David Zucker, Site Administrator

Parashas Vaeira

This week’s parashah presents the first seven of the ten plagues that Hashem brought upon Egypt. In telling Moshe to warn Pharaoh about the initial plague of blood, Hashem said (Shemos 7:14-18):
Pharaoh’s heart is stubborn; he refuses to let the people go. Go to Pharaoh in the morning … and say to him: “Hashem, the God of the Hebrews, sent me to you, saying, ‘Let My people go, that they may serve Me in the wilderness,’ and, behold, you have not listened up to now (ad coh). Thus (coh) says Hashem: ‘Through this you shall know that I am Hashem – behold, with the staff that is in my hand I shall strike the waters that are in the river, and they shall turn into blood. And the fish that are in the river shall die, and the river shall become foul, and the Egyptians shall be repelled from drinking water from the river.’”
Commenting on this passage, the Maggid analyzes the difference between the expression “Thus says Hashem” that appears here and the expression “This is the word that Hashem commanded” that appears in Bamidbar 30:2. The Midrash in Yalkut Shimoni, Torah, Sec. 784 notes that other prophets, just like Moshe, conveyed prophecies using the expression “Thus says Hashem,” but only Moshe conveyed prophecies using the expression “This is the word that Hashem commanded.” Both expressions serve to introduce a directive to perform or refrain from some action. The Maggid explains the difference between the two expressions as follows. The expression “Thus says Hashem” prefaces a substantive description of the nature and consequences of the action in question. By way of analogy, suppose Reuven wants to get Shimon to do something, but Shimon has no obligation to comply with what Reuven says. Shimon will first insist on knowing what the action entails, and Reuven will tell him: “Thus-and-so.” The expression “This is the word,” on the other hand, characterizes the directive as a order which must be obeyed no matter what it entails.
The fact that Moshe alone used the expression “This is the word,” whereas all other prophets used only the expression “Thus says Hashem,” reflects Moshe’s unique status as the premier prophet. Through the revelation at Sinai, Moshe was authenticated among the Jewish People as a consummately trustworthy agent of communication from Hashem to them – an agent whose reliability is beyond all doubt. Hence, whenever Moshe told the people what Hashem had said to him, the people accepted the message unquestioningly. Moshe could say “This is the word that Hashem commanded,” and the people would be prepared to accept the command without any analysis of its content. The messages of other prophets were not accorded this blanket acceptance; rather, the people first examined whether the message comported with the Torah tradition handed down from Sinai, and if they identified any conflict, they would reject the message. The person who related the message would be declared a false prophet, and would be put to death as the Torah prescribes (Devarim 13:2-6). Accordingly, all other prophets aside from Moshe introduced their prophecies with the expression “Thus says Hashem,” an expression that puts emphasis on the content of the message, because the people had to analyze the content to determine whether the message was reliable.
With this background, the Maggid turns to the statement Hashem told Moshe to make to Pharaoh. The statement begins: “Hashem, the God of the Hebrews, sent me to you, saying, ‘Let My people go, that they may serve Me in the wilderness.’” The fact that Hashem, the Master of the Universe, had issued this order should have been enough for Pharaoh to comply with fearful alacrity. But Pharaoh refused, saying (Shemos 5:2): “Who is Hashem, that I should heed His voice to send out Yisrael? I do not know Hashem, and I will not send Yisrael out!” Pharaoh’s words suggested that once he came to “know” Hashem and was firmly convinced of His existence, He would obey Hashem’s orders. In response, Hashem told Moshe to show Pharaoh a miracle – converting his staff to a snake and then converting it back again. Hashem’s intent was that these supernatural effects would make Pharaoh convinced of His existence and thus prepared to accept His orders regardless of their content. But, even after being shown the miracle, Pharaoh maintained a hard heart and refused to listen to what Moshe and Aharon told him in Hashem’s Name. From that point on, it became necessary to spell out to Pharaoh the consequences he would suffer if he failed to obey Hashem’s command to release the Jewish People – he had to be warned of the fearsome plagues Hashem would cast upon him for his disobedience. A simple statement that Hashem had ordered him to do something was not enough.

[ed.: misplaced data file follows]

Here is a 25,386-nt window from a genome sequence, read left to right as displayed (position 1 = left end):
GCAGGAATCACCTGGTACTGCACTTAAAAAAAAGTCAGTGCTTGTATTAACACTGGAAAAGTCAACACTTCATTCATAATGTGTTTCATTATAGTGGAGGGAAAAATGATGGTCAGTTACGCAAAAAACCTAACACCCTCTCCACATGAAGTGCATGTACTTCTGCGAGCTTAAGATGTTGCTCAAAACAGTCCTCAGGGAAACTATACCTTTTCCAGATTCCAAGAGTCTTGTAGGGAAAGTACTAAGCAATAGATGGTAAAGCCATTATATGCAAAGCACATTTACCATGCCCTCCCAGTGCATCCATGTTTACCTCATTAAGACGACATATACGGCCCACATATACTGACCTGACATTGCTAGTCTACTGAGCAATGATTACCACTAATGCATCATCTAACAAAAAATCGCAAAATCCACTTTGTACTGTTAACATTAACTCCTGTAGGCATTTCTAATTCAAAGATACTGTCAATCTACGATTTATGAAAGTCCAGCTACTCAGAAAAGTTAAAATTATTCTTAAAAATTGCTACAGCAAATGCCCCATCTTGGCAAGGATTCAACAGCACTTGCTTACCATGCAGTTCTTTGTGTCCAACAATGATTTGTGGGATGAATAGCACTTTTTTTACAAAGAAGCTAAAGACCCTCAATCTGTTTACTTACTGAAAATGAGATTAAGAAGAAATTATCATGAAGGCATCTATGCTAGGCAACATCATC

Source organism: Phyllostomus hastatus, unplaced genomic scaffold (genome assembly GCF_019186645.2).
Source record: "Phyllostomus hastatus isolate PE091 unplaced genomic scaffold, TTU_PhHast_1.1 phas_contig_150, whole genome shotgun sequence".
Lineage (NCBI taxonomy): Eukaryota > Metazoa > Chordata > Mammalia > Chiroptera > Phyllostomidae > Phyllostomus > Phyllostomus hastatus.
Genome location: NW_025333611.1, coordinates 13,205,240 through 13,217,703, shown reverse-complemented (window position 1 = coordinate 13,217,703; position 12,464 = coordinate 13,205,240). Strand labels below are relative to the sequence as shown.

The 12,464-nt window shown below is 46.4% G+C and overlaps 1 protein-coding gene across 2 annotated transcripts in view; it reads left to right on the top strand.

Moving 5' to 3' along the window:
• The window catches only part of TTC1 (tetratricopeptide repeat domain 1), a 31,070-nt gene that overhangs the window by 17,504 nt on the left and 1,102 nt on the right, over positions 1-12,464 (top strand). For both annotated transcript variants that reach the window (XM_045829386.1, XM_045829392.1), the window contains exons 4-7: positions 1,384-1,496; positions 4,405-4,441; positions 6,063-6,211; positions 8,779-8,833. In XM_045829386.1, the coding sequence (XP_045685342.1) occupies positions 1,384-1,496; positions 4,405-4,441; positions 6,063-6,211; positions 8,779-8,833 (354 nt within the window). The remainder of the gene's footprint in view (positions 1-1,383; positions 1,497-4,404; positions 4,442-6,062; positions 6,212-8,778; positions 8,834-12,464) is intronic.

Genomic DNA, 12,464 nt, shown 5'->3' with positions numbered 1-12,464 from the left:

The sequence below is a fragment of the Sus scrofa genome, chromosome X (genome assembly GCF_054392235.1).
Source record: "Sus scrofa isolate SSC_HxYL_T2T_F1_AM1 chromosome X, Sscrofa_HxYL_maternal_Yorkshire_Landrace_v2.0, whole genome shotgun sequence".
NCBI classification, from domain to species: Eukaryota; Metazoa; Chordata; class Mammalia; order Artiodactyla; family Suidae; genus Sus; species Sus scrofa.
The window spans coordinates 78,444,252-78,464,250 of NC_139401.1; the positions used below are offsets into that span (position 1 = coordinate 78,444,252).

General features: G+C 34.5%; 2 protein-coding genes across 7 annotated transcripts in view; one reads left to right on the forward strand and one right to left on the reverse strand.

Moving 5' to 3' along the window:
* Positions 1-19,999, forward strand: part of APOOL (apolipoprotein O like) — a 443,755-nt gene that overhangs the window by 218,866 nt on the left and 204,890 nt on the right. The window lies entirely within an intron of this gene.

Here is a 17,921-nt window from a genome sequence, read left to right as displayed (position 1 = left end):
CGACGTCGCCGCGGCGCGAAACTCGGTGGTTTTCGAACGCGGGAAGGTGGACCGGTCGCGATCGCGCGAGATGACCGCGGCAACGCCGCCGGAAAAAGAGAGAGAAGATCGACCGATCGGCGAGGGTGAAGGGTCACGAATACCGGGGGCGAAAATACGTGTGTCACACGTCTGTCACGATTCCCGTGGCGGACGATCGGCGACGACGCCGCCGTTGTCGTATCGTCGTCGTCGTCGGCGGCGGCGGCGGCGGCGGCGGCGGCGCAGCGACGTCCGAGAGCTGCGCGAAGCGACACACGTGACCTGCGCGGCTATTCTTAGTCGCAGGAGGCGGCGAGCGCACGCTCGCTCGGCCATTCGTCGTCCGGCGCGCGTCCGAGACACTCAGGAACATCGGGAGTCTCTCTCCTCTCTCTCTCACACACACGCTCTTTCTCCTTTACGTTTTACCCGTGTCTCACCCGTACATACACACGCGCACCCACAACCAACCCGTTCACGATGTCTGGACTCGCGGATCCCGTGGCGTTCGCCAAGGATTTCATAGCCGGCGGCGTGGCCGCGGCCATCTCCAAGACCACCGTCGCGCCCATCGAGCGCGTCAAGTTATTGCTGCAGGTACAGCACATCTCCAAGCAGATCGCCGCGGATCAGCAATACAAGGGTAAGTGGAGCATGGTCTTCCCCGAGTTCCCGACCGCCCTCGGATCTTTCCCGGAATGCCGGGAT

Accordingly, the quote from Hashem continues: “Behold, you have not listened “ad coh.” Hashem was saying: “I see that you will not listen until you receive a message of the type prefaced by coh – a substantive description of the consequences of refusing to comply.” And Hashem told Moshe to follow up with a detailed message of precisely this form: “Thus (coh) says Hashem: ‘Through this you shall know that I am Hashem – behold, with the staff that is in my hand I shall strike the waters that are in the river, and they shall turn into blood. And the fish that are in the river shall die, and the river shall become foul, and the Egyptians shall be repelled from drinking water from the river.’”
In his Yerios HaOhel footnote on the Maggid’s commentary here, Rav Flamm expands on the concept of accepting Hashem’s decree for the simple reason that Hashem decreed it. He notes that the Jewish People’s pledge at Sinai – “we will do and we will listen” – was along these lines: When presented with the Torah, they were prepared to comply first and receive explanations later. Rav Flamm also calls attention to the Midrashic teaching (Bereishis Rabbah 39:9) that when Hashem gives a righteous person a mission, He initially conceals the details of what the mission entails and only afterward discloses them. A righteous person is prepared to accept Hashem’s decrees without knowing in advance exactly what they entail. Similarly, in one of the discussions between Moshe and Pharaoh about the Jewish People’s journey to the wilderness to serve Hashem, Moshe said (Shemos 10:26): “We will not know in what way we will serve Hashem until we arrive there.” An essential element of the Jewish People’s mode of serving Hashem is not knowing exactly what they will be called upon to do until the time comes for them to do it.